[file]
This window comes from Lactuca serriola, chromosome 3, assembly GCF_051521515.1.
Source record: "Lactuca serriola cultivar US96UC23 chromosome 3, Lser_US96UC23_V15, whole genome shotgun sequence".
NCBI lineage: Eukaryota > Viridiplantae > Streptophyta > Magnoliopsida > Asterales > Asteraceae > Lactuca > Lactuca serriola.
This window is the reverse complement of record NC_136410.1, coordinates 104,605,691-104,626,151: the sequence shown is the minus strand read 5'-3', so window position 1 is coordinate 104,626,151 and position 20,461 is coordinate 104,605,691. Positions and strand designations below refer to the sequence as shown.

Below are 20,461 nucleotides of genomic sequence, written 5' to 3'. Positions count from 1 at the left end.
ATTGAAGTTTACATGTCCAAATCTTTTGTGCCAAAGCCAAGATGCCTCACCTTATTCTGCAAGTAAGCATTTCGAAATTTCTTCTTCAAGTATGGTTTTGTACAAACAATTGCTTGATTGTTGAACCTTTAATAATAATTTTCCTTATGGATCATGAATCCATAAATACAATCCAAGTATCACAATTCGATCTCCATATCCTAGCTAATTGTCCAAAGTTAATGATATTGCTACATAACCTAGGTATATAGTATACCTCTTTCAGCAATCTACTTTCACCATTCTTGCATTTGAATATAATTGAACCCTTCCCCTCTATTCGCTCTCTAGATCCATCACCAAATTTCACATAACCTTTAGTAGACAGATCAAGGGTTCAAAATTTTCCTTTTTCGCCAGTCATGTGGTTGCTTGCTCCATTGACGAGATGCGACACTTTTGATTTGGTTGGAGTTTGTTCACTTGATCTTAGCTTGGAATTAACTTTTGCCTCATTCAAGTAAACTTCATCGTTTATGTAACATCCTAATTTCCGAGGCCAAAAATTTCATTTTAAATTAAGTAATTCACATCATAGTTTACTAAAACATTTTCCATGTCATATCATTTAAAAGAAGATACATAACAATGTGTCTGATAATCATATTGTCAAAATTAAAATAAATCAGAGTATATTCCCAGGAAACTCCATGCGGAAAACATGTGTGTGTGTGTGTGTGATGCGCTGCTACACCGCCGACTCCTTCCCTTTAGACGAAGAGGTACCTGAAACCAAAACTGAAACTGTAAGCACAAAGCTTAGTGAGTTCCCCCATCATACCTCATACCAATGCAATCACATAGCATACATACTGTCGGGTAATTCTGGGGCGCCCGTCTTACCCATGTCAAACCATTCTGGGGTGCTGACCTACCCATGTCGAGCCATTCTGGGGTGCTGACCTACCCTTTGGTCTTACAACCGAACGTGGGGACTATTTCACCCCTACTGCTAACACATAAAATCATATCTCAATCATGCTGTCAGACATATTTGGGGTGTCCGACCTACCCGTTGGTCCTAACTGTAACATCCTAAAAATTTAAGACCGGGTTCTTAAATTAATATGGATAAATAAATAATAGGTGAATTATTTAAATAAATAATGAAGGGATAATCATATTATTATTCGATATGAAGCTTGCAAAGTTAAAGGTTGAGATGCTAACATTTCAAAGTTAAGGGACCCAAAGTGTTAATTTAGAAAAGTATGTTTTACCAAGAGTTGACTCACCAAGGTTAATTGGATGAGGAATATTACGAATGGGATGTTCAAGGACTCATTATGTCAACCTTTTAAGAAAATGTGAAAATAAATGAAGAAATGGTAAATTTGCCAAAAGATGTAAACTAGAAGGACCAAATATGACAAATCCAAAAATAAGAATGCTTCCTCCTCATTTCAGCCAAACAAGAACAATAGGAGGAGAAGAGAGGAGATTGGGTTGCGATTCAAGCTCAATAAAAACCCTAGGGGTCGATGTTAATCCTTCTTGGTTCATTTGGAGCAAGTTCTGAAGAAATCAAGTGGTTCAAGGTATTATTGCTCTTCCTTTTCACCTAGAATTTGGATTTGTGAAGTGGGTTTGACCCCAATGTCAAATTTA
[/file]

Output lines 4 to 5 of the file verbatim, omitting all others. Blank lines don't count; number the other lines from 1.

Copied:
This window is the reverse complement of record NC_136410.1, coordinates 104,605,691-104,626,151: the sequence shown is the minus strand read 5'-3', so window position 1 is coordinate 104,626,151 and position 20,461 is coordinate 104,605,691. Positions and strand designations below refer to the sequence as shown.

Below are 20,461 nucleotides of genomic sequence, written 5' to 3'. Positions count from 1 at the left end.